Profiles of Vocal Development in Young Cochlear Implant Recipients Purpose The main purpose of this investigation was to examine the effects of cochlear implant experience on prelinguistic vocal development in young deaf children. Procedure A prospective longitudinal research design was used to document the sequence and time course of vocal development in 7 children who were implanted ... Research Article
Research Article  |   April 01, 2007
Profiles of Vocal Development in Young Cochlear Implant Recipients
 
Author Affiliations & Notes
  • David J. Ertmer
    Purdue University
  • Nancy M. Young
    Children’s Memorial Hospital, Chicago
  • Suneeti Nathani
    The University of Georgia
  • Contact author: David J. Ertmer, Speech, Language, and Hearing Sciences, Purdue University, West Lafayette, IN 47907. E-mail: dertmer@purdue.edu.
Article Information
Hearing Aids, Cochlear Implants & Assistive Technology / Speech, Voice & Prosody / Speech / Research Articles
Research Article   |   April 01, 2007
Profiles of Vocal Development in Young Cochlear Implant Recipients
Journal of Speech, Language, and Hearing Research, April 2007, Vol. 50, 393-407. doi:10.1044/1092-4388(2007/028)
History: Received April 11, 2006 , Accepted August 21, 2006
 
Journal of Speech, Language, and Hearing Research, April 2007, Vol. 50, 393-407. doi:10.1044/1092-4388(2007/028)
History: Received April 11, 2006; Accepted August 21, 2006
Web of Science® Times Cited: 31

Purpose The main purpose of this investigation was to examine the effects of cochlear implant experience on prelinguistic vocal development in young deaf children.

Procedure A prospective longitudinal research design was used to document the sequence and time course of vocal development in 7 children who were implanted between 10 and 36 months of age. Speech samples were collected twice before implant activation and on a monthly basis thereafter for up to 2 years. Children’s vocalizations were classified according to the levels of the Stark Assessment of Early Vocal Development—Revised (SAEVD–R; S. Nathani, D. J Ertmer, & R. E. Stark, 2006).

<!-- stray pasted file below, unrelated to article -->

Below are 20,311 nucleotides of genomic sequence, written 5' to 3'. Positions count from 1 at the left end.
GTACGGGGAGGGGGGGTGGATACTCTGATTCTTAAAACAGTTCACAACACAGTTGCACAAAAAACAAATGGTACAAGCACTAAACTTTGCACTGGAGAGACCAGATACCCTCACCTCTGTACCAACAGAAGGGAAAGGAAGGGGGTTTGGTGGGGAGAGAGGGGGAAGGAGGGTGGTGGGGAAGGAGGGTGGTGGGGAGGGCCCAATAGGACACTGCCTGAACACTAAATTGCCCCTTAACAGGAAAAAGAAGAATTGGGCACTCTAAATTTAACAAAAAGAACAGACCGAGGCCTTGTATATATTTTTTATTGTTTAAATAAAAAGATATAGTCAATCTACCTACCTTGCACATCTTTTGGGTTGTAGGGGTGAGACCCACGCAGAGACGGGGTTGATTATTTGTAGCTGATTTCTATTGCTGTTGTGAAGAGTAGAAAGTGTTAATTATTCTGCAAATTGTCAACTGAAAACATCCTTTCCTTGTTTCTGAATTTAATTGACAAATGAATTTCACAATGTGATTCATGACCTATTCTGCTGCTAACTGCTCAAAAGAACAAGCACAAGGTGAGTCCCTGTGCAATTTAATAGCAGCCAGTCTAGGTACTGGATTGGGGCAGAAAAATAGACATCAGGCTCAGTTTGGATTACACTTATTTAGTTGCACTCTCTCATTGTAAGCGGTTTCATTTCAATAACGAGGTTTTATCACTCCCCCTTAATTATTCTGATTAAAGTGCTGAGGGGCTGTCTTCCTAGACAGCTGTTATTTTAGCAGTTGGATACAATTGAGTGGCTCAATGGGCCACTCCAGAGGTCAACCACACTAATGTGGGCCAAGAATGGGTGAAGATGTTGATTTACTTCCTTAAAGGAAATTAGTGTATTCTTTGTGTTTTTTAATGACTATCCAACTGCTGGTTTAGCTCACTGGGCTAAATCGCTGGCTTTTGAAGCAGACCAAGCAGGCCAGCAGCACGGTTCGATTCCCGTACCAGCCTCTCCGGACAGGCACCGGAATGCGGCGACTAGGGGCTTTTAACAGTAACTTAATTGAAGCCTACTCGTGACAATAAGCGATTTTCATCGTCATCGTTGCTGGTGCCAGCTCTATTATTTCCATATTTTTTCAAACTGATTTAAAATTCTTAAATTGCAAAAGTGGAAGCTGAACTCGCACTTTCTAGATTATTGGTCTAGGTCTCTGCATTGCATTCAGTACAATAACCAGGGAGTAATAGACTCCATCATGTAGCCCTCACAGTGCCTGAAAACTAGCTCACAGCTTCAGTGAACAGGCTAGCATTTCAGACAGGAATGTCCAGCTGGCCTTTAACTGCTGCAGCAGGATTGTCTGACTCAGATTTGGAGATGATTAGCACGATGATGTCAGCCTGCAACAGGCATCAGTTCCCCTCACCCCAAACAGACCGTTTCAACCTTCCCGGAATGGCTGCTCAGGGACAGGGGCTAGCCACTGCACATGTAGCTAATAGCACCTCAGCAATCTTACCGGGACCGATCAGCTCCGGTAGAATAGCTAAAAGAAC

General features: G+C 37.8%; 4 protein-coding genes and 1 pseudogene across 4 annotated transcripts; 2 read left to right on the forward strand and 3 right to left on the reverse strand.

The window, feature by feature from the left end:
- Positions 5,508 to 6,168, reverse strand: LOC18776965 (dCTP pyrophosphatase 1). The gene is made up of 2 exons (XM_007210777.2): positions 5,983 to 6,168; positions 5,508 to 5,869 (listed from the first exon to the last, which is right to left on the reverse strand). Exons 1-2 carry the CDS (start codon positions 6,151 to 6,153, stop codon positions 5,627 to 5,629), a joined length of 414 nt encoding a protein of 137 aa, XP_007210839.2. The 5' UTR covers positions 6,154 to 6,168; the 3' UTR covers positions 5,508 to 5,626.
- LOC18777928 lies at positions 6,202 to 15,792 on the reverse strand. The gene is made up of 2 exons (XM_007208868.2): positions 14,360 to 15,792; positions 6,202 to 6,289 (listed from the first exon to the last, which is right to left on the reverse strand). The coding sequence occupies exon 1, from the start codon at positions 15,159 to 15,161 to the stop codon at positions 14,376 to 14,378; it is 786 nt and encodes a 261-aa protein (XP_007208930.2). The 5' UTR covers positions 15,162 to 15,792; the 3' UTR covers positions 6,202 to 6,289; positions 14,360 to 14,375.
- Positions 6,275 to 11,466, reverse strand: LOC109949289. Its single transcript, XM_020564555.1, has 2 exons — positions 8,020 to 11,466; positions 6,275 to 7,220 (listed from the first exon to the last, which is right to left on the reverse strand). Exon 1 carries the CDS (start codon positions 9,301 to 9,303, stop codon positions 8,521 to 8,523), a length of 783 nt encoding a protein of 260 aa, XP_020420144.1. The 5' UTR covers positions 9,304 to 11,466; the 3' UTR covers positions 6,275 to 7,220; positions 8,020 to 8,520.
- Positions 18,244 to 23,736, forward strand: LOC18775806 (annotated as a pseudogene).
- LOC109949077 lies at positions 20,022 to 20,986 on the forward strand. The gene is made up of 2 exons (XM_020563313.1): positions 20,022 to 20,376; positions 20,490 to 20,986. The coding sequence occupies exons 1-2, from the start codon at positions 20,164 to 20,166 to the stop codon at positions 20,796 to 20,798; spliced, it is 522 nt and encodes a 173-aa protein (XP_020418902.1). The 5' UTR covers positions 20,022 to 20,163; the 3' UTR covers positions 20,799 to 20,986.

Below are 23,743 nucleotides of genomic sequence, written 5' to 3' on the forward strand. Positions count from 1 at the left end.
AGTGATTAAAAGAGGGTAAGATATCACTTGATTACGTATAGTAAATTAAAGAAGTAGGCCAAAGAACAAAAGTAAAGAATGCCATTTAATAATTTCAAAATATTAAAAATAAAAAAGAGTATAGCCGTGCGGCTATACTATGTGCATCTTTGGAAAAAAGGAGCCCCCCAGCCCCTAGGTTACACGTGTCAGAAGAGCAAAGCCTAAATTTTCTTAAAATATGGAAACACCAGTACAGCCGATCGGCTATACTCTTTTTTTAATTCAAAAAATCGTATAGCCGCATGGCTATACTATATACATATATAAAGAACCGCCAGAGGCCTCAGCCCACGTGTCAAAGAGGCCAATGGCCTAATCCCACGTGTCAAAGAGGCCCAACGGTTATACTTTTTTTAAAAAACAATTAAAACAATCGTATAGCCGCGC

Results The main findings were (a) 6 of 7 children made advancements in vocal development after implantation; (b) children implanted between 12 and 36 months progressed through SAEVD–R levels in the predicted sequence, whereas a child implanted at a younger age showed a different sequence; (c) milestones in vocal development were often achieved with fewer months of hearing experience than observed in typically developing infants and appeared to be influenced by age at implantation; and (d) in general, children implanted at younger ages completed vocal development at younger chronological ages than those implanted later in life. Specific indicators of benefit from implant use were also identified.

Conclusion The time course of vocal development in young cochlear implant recipients can provide clinically useful information for assessing the benefits of implant experience. Studies of postimplantation vocal development have the potential to inform theories of spoken language development.

Acknowledgments
This research was supported by Grant 1R03DC04226 from the National Institute on Deafness and Other Communication Disorders, awarded to the first author. We are especially grateful to the participating children and their parents for their dedicated support of this project. We are also indebted to Kristin Corbett, Kathy Saindon, Jennifer Mellon, and Mary Nallenweg for their assistance in data collection and to Claire Johnson, Lynnette Strong, Lisa Lachowicz, Christine Miller, and Jennifer Quesenberry for their work in data management and analysis.
Order a Subscription
Pay Per View
Entire Journal of Speech, Language, and Hearing Research content & archive
24-hour access
This Article
24-hour access